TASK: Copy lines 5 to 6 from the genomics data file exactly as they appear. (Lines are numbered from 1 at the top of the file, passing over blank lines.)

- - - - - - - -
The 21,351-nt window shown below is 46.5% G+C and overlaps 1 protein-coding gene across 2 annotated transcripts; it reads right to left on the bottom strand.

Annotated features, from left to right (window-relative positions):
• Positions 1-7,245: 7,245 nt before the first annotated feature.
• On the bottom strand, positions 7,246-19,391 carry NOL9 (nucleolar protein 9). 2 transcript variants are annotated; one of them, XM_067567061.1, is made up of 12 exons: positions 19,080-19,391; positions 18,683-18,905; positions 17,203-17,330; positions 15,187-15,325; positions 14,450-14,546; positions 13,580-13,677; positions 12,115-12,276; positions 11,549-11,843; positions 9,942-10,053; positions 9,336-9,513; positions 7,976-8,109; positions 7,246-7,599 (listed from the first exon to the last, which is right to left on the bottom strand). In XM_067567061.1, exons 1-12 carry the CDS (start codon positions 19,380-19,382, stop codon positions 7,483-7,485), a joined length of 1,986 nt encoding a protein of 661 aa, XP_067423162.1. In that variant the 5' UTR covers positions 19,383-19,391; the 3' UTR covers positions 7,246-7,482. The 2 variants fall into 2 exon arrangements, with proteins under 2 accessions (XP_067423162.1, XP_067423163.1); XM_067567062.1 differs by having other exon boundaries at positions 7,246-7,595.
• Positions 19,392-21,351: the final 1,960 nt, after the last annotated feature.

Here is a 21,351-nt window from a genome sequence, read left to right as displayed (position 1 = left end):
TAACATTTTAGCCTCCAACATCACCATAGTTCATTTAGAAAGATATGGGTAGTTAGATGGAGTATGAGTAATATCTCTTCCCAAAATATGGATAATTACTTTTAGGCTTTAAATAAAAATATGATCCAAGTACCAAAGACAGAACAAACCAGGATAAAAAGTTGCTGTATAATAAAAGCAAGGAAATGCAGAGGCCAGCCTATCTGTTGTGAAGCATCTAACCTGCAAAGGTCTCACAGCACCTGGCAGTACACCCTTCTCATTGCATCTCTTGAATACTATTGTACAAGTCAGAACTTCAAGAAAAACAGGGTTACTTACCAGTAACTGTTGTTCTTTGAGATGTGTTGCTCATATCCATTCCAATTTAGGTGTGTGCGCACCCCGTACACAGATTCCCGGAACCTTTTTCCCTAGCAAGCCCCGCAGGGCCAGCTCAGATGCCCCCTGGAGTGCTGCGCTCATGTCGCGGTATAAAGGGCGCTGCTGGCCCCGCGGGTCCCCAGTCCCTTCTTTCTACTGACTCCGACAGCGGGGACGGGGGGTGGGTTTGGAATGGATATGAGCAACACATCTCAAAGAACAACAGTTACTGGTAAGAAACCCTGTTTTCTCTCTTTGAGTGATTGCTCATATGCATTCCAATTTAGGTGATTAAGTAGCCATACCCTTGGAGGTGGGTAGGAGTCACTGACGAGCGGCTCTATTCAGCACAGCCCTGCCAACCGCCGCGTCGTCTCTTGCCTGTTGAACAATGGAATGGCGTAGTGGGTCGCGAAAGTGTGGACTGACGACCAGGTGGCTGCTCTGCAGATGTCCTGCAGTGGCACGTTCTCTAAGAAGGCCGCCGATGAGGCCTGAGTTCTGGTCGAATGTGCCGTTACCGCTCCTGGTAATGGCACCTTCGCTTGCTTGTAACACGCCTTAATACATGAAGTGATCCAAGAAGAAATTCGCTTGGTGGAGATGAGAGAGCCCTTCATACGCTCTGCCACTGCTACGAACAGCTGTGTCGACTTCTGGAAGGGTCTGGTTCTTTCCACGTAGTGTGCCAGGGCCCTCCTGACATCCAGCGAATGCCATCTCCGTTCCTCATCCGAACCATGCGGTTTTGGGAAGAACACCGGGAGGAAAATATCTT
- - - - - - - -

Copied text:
• Positions 19,392-21,351: the final 1,960 nt, after the last annotated feature.

Here is a 21,351-nt window from a genome sequence, read left to right as displayed (position 1 = left end):